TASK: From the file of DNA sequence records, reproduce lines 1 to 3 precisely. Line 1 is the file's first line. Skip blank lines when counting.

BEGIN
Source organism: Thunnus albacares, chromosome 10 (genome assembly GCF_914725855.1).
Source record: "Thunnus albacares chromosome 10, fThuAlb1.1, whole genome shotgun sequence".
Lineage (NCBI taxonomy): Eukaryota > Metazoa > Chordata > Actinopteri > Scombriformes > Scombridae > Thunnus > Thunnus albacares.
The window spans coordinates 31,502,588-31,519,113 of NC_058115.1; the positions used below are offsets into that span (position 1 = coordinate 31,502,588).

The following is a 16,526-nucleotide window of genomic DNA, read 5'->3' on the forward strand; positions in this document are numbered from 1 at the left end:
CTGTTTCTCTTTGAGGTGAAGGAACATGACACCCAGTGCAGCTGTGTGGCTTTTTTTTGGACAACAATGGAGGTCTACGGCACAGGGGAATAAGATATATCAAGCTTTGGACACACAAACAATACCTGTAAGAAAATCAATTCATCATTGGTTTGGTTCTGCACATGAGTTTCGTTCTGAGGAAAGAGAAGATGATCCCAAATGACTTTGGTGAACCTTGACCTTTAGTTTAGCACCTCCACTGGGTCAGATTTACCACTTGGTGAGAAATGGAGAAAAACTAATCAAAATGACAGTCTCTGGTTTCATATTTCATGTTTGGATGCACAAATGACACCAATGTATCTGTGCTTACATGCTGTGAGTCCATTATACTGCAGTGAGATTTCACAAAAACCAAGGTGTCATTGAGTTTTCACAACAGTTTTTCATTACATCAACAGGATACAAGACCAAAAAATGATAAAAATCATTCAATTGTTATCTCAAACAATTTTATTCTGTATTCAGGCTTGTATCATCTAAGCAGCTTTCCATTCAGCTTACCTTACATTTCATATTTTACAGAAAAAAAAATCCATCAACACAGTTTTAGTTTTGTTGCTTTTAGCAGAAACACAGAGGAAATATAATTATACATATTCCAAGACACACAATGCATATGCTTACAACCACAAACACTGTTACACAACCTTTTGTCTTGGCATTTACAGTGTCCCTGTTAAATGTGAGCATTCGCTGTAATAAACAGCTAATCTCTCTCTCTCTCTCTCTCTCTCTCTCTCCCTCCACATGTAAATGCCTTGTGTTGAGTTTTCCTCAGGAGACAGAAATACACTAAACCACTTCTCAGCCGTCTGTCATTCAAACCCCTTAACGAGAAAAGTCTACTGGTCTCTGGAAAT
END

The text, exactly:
Source organism: Thunnus albacares, chromosome 10 (genome assembly GCF_914725855.1).
Source record: "Thunnus albacares chromosome 10, fThuAlb1.1, whole genome shotgun sequence".
Lineage (NCBI taxonomy): Eukaryota > Metazoa > Chordata > Actinopteri > Scombriformes > Scombridae > Thunnus > Thunnus albacares.